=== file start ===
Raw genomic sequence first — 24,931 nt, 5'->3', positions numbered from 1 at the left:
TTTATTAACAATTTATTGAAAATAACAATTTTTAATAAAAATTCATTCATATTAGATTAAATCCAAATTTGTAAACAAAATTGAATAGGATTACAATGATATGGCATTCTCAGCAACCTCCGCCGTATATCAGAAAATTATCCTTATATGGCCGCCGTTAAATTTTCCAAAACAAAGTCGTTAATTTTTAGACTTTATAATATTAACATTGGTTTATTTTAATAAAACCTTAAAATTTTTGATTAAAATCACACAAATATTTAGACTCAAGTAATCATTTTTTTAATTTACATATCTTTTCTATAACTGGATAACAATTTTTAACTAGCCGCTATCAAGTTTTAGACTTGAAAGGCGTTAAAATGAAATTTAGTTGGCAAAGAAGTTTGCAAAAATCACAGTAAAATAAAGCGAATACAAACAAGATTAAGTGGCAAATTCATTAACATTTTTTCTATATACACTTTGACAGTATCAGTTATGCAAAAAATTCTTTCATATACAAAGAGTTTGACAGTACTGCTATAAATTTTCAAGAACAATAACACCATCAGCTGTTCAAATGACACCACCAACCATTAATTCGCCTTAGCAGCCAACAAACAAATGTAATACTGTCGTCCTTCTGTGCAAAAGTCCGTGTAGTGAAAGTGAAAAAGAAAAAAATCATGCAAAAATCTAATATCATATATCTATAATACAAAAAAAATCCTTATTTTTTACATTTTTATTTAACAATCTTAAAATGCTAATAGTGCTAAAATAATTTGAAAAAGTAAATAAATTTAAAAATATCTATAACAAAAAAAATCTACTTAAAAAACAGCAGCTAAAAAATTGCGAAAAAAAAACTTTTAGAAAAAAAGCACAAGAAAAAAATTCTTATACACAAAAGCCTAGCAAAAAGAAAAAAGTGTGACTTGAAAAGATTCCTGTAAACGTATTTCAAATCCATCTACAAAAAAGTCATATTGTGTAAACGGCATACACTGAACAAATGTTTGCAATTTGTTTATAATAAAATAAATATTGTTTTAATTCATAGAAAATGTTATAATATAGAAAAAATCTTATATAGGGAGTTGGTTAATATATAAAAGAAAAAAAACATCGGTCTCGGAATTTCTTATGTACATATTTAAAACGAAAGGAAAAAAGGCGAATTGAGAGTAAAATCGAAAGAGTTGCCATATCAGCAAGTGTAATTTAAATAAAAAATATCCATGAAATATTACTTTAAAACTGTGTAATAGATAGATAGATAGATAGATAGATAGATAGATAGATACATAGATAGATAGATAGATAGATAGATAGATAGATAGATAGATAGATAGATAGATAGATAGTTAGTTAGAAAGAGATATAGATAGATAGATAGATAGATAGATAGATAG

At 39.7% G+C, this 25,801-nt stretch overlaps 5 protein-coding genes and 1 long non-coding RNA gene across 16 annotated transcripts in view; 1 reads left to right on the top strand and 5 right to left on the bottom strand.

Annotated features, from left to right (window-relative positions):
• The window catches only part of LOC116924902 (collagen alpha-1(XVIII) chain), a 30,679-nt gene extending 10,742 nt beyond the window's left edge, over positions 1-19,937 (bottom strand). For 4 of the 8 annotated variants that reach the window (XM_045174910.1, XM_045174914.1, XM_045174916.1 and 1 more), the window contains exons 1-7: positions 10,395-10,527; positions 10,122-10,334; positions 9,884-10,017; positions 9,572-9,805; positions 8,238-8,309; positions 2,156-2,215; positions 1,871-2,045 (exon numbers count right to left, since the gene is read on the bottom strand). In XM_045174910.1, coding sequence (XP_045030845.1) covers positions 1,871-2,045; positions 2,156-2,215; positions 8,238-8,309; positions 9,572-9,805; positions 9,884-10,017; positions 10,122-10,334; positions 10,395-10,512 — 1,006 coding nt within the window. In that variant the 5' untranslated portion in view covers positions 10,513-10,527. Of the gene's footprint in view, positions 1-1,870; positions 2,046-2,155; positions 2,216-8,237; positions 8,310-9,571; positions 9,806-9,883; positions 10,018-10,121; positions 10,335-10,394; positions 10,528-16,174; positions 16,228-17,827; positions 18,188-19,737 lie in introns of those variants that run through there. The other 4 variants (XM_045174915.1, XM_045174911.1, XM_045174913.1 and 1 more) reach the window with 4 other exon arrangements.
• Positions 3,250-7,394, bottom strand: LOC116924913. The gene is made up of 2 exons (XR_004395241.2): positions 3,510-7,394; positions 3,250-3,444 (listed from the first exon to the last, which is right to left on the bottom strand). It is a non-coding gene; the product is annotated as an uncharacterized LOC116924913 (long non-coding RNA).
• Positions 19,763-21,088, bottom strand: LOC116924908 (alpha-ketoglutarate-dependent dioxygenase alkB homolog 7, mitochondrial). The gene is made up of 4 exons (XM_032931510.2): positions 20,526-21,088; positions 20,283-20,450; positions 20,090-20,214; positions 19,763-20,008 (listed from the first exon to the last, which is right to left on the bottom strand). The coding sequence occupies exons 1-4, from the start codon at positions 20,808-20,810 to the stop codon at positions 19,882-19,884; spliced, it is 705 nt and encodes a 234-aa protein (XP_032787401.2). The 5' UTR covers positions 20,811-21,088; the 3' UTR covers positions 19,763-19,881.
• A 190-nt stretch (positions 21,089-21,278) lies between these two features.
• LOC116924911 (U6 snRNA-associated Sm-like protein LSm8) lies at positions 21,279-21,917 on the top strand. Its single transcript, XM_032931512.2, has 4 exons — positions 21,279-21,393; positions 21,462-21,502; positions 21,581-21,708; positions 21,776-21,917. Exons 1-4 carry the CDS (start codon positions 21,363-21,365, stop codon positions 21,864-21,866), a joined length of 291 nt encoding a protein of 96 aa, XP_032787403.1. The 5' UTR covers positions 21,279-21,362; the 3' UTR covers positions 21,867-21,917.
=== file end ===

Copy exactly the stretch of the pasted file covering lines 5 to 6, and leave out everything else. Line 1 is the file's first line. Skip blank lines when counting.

• The window catches only part of LOC116924902 (collagen alpha-1(XVIII) chain), a 30,679-nt gene extending 10,742 nt beyond the window's left edge, over positions 1-19,937 (bottom strand). For 4 of the 8 annotated variants that reach the window (XM_045174910.1, XM_045174914.1, XM_045174916.1 and 1 more), the window contains exons 1-7: positions 10,395-10,527; positions 10,122-10,334; positions 9,884-10,017; positions 9,572-9,805; positions 8,238-8,309; positions 2,156-2,215; positions 1,871-2,045 (exon numbers count right to left, since the gene is read on the bottom strand). In XM_045174910.1, coding sequence (XP_045030845.1) covers positions 1,871-2,045; positions 2,156-2,215; positions 8,238-8,309; positions 9,572-9,805; positions 9,884-10,017; positions 10,122-10,334; positions 10,395-10,512 — 1,006 coding nt within the window. In that variant the 5' untranslated portion in view covers positions 10,513-10,527. Of the gene's footprint in view, positions 1-1,870; positions 2,046-2,155; positions 2,216-8,237; positions 8,310-9,571; positions 9,806-9,883; positions 10,018-10,121; positions 10,335-10,394; positions 10,528-16,174; positions 16,228-17,827; positions 18,188-19,737 lie in introns of those variants that run through there. The other 4 variants (XM_045174915.1, XM_045174911.1, XM_045174913.1 and 1 more) reach the window with 4 other exon arrangements.
• Positions 3,250-7,394, bottom strand: LOC116924913. The gene is made up of 2 exons (XR_004395241.2): positions 3,510-7,394; positions 3,250-3,444 (listed from the first exon to the last, which is right to left on the bottom strand). It is a non-coding gene; the product is annotated as an uncharacterized LOC116924913 (long non-coding RNA).